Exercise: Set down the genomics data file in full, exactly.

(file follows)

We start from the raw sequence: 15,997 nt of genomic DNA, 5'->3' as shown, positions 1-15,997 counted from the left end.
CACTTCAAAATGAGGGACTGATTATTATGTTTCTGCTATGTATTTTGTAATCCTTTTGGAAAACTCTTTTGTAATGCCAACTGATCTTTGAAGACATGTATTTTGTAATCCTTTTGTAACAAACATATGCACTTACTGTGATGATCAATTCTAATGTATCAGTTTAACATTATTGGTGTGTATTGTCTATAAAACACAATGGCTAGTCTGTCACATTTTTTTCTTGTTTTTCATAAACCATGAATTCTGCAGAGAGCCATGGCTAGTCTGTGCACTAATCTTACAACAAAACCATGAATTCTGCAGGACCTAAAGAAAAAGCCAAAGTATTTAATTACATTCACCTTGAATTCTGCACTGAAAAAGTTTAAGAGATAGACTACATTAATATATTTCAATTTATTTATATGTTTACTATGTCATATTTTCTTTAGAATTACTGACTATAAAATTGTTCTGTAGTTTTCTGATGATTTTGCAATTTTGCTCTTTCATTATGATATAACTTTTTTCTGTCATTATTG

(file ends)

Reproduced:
We start from the raw sequence: 15,997 nt of genomic DNA, 5'->3' as shown, positions 1-15,997 counted from the left end.
CACTTCAAAATGAGGGACTGATTATTATGTTTCTGCTATGTATTTTGTAATCCTTTTGGAAAACTCTTTTGTAATGCCAACTGATCTTTGAAGACATGTATTTTGTAATCCTTTTGTAACAAACATATGCACTTACTGTGATGATCAATTCTAATGTATCAGTTTAACATTATTGGTGTGTATTGTCTATAAAACACAATGGCTAGTCTGTCACATTTTTTTCTTGTTTTTCATAAACCATGAATTCTGCAGAGAGCCATGGCTAGTCTGTGCACTAATCTTACAACAAAACCATGAATTCTGCAGGACCTAAAGAAAAAGCCAAAGTATTTAATTACATTCACCTTGAATTCTGCACTGAAAAAGTTTAAGAGATAGACTACATTAATATATTTCAATTTATTTATATGTTTACTATGTCATATTTTCTTTAGAATTACTGACTATAAAATTGTTCTGTAGTTTTCTGATGATTTTGCAATTTTGCTCTTTCATTATGATATAACTTTTTTCTGTCATTATTG